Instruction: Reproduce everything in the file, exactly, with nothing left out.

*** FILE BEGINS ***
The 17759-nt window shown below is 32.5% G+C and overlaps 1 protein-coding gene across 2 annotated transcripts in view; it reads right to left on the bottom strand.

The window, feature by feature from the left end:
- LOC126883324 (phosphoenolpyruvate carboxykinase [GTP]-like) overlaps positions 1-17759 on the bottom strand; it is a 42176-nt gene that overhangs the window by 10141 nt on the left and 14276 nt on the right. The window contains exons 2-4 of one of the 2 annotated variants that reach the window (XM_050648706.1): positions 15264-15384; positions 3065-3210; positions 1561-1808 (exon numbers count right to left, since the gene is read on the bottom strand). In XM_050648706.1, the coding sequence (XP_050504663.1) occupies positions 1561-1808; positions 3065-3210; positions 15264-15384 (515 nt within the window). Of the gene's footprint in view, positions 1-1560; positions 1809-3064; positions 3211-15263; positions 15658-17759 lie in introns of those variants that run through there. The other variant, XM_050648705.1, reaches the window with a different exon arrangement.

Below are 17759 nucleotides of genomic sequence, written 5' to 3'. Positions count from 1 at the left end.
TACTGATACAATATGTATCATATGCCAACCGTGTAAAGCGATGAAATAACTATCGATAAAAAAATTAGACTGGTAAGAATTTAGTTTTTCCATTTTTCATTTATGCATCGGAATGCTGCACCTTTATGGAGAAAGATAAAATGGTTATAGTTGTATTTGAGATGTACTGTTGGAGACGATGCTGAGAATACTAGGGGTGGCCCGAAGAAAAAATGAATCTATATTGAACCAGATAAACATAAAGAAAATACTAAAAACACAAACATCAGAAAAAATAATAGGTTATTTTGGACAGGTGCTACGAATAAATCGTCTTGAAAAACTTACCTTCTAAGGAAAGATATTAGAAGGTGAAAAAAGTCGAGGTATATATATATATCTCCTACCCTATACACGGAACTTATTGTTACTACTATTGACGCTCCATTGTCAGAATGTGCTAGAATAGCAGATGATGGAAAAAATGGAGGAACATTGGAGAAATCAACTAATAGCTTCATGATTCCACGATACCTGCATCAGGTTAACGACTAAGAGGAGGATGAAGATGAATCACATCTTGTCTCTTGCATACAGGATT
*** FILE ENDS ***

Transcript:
The 17759-nt window shown below is 32.5% G+C and overlaps 1 protein-coding gene across 2 annotated transcripts in view; it reads right to left on the bottom strand.

The window, feature by feature from the left end:
- LOC126883324 (phosphoenolpyruvate carboxykinase [GTP]-like) overlaps positions 1-17759 on the bottom strand; it is a 42176-nt gene that overhangs the window by 10141 nt on the left and 14276 nt on the right. The window contains exons 2-4 of one of the 2 annotated variants that reach the window (XM_050648706.1): positions 15264-15384; positions 3065-3210; positions 1561-1808 (exon numbers count right to left, since the gene is read on the bottom strand). In XM_050648706.1, the coding sequence (XP_050504663.1) occupies positions 1561-1808; positions 3065-3210; positions 15264-15384 (515 nt within the window). Of the gene's footprint in view, positions 1-1560; positions 1809-3064; positions 3211-15263; positions 15658-17759 lie in introns of those variants that run through there. The other variant, XM_050648705.1, reaches the window with a different exon arrangement.

Below are 17759 nucleotides of genomic sequence, written 5' to 3'. Positions count from 1 at the left end.
TACTGATACAATATGTATCATATGCCAACCGTGTAAAGCGATGAAATAACTATCGATAAAAAAATTAGACTGGTAAGAATTTAGTTTTTCCATTTTTCATTTATGCATCGGAATGCTGCACCTTTATGGAGAAAGATAAAATGGTTATAGTTGTATTTGAGATGTACTGTTGGAGACGATGCTGAGAATACTAGGGGTGGCCCGAAGAAAAAATGAATCTATATTGAACCAGATAAACATAAAGAAAATACTAAAAACACAAACATCAGAAAAAATAATAGGTTATTTTGGACAGGTGCTACGAATAAATCGTCTTGAAAAACTTACCTTCTAAGGAAAGATATTAGAAGGTGAAAAAAGTCGAGGTATATATATATATCTCCTACCCTATACACGGAACTTATTGTTACTACTATTGACGCTCCATTGTCAGAATGTGCTAGAATAGCAGATGATGGAAAAAATGGAGGAACATTGGAGAAATCAACTAATAGCTTCATGATTCCACGATACCTGCATCAGGTTAACGACTAAGAGGAGGATGAAGATGAATCACATCTTGTCTCTTGCATACAGGATT